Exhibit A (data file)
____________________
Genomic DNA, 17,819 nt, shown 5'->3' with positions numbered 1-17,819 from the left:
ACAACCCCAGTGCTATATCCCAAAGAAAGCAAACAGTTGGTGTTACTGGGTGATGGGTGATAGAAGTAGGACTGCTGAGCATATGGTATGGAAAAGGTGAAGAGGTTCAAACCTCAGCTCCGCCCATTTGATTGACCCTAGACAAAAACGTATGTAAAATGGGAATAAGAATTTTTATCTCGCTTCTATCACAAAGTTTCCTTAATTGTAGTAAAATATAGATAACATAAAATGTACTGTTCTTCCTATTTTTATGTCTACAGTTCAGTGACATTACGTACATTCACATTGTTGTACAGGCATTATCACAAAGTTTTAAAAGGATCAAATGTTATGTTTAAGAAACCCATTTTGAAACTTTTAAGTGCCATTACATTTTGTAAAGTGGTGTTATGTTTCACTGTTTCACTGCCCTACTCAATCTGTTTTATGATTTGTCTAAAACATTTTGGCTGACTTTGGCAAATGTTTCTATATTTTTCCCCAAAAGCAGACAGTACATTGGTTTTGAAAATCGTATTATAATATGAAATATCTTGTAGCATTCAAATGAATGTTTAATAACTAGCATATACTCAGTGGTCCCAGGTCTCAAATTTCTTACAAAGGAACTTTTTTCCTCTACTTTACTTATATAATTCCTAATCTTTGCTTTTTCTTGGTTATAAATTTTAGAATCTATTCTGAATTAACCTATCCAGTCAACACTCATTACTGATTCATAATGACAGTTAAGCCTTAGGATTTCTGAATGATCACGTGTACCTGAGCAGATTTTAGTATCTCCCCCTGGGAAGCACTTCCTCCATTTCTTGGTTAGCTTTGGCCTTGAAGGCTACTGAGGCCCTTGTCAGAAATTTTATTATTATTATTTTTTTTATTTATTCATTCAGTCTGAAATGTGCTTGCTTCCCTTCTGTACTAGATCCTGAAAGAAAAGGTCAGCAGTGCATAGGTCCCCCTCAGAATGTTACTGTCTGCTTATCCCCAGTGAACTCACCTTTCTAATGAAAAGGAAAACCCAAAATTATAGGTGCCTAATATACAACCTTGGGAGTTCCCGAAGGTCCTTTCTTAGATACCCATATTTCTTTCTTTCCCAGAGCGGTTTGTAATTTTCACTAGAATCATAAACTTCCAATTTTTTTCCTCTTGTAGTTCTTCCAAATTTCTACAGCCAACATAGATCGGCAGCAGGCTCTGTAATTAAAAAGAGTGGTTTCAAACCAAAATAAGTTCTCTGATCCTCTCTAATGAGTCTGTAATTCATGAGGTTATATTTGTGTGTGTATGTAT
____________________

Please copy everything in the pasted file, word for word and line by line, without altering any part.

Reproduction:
Genomic DNA, 17,819 nt, shown 5'->3' with positions numbered 1-17,819 from the left:
ACAACCCCAGTGCTATATCCCAAAGAAAGCAAACAGTTGGTGTTACTGGGTGATGGGTGATAGAAGTAGGACTGCTGAGCATATGGTATGGAAAAGGTGAAGAGGTTCAAACCTCAGCTCCGCCCATTTGATTGACCCTAGACAAAAACGTATGTAAAATGGGAATAAGAATTTTTATCTCGCTTCTATCACAAAGTTTCCTTAATTGTAGTAAAATATAGATAACATAAAATGTACTGTTCTTCCTATTTTTATGTCTACAGTTCAGTGACATTACGTACATTCACATTGTTGTACAGGCATTATCACAAAGTTTTAAAAGGATCAAATGTTATGTTTAAGAAACCCATTTTGAAACTTTTAAGTGCCATTACATTTTGTAAAGTGGTGTTATGTTTCACTGTTTCACTGCCCTACTCAATCTGTTTTATGATTTGTCTAAAACATTTTGGCTGACTTTGGCAAATGTTTCTATATTTTTCCCCAAAAGCAGACAGTACATTGGTTTTGAAAATCGTATTATAATATGAAATATCTTGTAGCATTCAAATGAATGTTTAATAACTAGCATATACTCAGTGGTCCCAGGTCTCAAATTTCTTACAAAGGAACTTTTTTCCTCTACTTTACTTATATAATTCCTAATCTTTGCTTTTTCTTGGTTATAAATTTTAGAATCTATTCTGAATTAACCTATCCAGTCAACACTCATTACTGATTCATAATGACAGTTAAGCCTTAGGATTTCTGAATGATCACGTGTACCTGAGCAGATTTTAGTATCTCCCCCTGGGAAGCACTTCCTCCATTTCTTGGTTAGCTTTGGCCTTGAAGGCTACTGAGGCCCTTGTCAGAAATTTTATTATTATTATTTTTTTTATTTATTCATTCAGTCTGAAATGTGCTTGCTTCCCTTCTGTACTAGATCCTGAAAGAAAAGGTCAGCAGTGCATAGGTCCCCCTCAGAATGTTACTGTCTGCTTATCCCCAGTGAACTCACCTTTCTAATGAAAAGGAAAACCCAAAATTATAGGTGCCTAATATACAACCTTGGGAGTTCCCGAAGGTCCTTTCTTAGATACCCATATTTCTTTCTTTCCCAGAGCGGTTTGTAATTTTCACTAGAATCATAAACTTCCAATTTTTTTCCTCTTGTAGTTCTTCCAAATTTCTACAGCCAACATAGATCGGCAGCAGGCTCTGTAATTAAAAAGAGTGGTTTCAAACCAAAATAAGTTCTCTGATCCTCTCTAATGAGTCTGTAATTCATGAGGTTATATTTGTGTGTGTATGTAT